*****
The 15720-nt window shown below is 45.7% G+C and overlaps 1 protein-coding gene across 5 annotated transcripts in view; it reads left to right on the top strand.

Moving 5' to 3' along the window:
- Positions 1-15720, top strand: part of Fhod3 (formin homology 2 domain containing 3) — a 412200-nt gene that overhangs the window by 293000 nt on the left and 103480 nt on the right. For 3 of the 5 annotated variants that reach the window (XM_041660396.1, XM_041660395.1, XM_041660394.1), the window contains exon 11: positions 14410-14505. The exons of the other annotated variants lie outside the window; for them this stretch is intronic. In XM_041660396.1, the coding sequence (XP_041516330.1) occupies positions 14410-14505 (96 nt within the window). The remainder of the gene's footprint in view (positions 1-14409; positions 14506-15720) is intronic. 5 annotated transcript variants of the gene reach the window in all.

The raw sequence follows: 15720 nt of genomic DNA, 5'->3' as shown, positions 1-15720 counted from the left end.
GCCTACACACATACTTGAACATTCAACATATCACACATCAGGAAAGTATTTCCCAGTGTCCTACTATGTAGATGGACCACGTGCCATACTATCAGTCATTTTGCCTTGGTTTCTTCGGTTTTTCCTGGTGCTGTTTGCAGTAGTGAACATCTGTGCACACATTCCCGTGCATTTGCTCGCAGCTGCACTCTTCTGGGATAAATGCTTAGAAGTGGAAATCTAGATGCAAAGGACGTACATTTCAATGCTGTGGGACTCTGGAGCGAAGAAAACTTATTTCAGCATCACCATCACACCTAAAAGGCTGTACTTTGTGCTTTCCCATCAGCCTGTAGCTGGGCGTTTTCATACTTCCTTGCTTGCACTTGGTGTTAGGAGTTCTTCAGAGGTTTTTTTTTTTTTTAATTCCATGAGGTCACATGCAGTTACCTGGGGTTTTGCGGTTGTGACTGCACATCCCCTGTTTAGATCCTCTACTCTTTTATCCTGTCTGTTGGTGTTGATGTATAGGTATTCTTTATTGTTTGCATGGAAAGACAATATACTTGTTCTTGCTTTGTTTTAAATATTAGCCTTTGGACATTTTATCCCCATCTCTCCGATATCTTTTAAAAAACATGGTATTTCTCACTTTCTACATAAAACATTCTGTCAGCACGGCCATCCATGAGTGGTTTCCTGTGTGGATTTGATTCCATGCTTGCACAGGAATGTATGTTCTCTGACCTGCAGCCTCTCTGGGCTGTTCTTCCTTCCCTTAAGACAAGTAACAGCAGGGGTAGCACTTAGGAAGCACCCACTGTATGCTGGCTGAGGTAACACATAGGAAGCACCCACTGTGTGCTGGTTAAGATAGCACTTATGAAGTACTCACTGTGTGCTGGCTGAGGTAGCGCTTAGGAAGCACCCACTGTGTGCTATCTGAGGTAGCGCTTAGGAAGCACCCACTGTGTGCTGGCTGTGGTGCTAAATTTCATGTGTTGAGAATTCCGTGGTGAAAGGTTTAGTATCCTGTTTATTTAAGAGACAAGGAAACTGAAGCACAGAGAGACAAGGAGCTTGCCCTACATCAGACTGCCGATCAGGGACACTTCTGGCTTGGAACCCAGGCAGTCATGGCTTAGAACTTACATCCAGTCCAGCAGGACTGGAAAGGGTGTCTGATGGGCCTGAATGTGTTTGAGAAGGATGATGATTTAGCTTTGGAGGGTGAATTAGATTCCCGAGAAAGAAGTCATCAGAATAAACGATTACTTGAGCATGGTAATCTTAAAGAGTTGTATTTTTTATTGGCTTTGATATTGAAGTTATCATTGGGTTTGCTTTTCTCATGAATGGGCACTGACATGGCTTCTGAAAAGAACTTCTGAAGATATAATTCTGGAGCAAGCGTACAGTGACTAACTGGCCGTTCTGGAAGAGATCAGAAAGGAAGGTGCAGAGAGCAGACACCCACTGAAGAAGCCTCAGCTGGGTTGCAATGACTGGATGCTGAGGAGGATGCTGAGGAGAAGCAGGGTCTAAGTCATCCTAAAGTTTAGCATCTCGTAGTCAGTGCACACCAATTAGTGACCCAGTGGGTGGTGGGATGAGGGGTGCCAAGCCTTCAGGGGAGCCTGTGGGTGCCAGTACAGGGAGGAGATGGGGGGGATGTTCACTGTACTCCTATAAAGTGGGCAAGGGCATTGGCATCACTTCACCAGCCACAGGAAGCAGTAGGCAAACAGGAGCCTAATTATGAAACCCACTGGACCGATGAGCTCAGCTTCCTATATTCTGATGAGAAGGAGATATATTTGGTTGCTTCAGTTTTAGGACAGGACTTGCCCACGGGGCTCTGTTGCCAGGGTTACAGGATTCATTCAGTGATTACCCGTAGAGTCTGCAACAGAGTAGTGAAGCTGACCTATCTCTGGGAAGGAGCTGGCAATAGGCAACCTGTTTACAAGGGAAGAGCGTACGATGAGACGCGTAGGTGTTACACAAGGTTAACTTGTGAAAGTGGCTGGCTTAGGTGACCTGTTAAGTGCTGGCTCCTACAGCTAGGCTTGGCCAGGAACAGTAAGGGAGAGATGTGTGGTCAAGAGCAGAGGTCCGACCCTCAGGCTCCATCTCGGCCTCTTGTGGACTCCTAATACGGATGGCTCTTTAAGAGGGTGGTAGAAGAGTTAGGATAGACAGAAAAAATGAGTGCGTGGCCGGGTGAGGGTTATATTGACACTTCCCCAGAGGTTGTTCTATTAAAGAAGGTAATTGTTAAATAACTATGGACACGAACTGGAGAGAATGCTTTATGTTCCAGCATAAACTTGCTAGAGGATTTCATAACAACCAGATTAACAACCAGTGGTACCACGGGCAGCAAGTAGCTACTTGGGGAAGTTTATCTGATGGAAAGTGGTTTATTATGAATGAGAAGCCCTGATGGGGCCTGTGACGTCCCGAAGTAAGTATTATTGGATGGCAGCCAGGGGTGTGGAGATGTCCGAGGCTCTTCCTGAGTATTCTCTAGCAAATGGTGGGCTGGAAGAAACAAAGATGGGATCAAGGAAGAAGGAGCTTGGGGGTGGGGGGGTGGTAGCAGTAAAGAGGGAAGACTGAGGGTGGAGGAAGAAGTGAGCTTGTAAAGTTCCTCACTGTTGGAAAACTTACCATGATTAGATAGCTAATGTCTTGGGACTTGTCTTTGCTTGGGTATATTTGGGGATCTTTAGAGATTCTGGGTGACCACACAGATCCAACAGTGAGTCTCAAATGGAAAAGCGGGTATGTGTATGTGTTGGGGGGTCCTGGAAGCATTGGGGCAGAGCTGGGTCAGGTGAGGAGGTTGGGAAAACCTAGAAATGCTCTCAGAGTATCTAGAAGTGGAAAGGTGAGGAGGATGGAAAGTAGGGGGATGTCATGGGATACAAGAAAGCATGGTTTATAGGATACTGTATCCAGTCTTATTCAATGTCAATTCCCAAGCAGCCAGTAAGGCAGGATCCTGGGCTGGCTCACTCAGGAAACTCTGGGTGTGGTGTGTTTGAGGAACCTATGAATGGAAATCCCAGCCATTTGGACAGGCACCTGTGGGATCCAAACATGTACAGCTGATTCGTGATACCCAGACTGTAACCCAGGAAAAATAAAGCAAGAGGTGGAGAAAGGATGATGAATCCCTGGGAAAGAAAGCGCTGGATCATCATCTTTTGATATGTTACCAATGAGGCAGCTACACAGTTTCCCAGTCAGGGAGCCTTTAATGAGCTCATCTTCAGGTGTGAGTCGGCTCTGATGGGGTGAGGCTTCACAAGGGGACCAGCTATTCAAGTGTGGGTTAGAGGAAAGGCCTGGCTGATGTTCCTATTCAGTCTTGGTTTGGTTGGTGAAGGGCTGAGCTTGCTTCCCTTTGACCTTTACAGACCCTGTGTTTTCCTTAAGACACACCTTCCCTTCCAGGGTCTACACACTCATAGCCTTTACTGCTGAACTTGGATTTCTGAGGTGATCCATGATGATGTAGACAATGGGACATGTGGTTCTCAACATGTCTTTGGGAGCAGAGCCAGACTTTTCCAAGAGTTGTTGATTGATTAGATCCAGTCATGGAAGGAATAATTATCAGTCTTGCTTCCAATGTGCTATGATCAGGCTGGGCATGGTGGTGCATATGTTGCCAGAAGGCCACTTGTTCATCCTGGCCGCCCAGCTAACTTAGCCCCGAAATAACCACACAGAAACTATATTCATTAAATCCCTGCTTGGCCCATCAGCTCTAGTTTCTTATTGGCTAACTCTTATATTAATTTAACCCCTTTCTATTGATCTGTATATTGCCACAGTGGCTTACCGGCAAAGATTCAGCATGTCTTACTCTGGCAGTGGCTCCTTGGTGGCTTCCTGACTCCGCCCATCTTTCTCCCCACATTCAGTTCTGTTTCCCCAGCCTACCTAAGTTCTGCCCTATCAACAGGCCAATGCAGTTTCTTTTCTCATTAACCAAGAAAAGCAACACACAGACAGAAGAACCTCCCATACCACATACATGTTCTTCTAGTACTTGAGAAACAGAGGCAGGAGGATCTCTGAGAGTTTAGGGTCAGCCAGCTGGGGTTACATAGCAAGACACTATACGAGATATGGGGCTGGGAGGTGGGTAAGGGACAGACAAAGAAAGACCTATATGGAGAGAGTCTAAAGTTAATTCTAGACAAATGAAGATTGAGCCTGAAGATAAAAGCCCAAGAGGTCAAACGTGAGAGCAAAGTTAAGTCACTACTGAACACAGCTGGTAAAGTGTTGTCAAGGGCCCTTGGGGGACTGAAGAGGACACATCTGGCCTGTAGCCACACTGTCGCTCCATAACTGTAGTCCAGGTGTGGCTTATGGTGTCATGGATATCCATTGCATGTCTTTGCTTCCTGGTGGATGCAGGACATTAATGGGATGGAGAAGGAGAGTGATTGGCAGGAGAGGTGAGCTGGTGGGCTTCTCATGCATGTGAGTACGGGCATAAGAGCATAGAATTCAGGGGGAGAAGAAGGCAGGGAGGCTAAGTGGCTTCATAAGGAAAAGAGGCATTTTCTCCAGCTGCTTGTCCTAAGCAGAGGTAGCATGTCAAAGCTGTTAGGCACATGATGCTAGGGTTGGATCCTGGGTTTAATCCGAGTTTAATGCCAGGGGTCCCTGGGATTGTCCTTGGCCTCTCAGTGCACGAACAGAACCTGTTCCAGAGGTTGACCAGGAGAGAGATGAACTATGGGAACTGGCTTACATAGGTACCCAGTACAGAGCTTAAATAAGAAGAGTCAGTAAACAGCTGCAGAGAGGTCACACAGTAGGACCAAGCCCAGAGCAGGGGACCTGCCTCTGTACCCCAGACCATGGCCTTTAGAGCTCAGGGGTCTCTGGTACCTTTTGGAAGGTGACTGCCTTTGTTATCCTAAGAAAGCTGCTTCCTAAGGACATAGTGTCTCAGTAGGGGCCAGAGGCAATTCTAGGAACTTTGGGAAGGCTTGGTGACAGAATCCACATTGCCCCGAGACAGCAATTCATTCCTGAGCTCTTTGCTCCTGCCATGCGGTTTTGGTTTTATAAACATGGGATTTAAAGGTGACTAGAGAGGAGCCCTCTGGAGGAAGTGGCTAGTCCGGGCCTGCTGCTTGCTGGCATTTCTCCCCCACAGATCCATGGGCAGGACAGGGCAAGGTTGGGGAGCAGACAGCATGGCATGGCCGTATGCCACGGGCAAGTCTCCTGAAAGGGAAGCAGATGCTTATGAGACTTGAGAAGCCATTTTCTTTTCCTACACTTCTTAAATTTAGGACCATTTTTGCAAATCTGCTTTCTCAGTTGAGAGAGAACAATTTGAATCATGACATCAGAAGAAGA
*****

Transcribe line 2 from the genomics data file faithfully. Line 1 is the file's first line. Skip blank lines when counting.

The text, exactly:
Moving 5' to 3' along the window: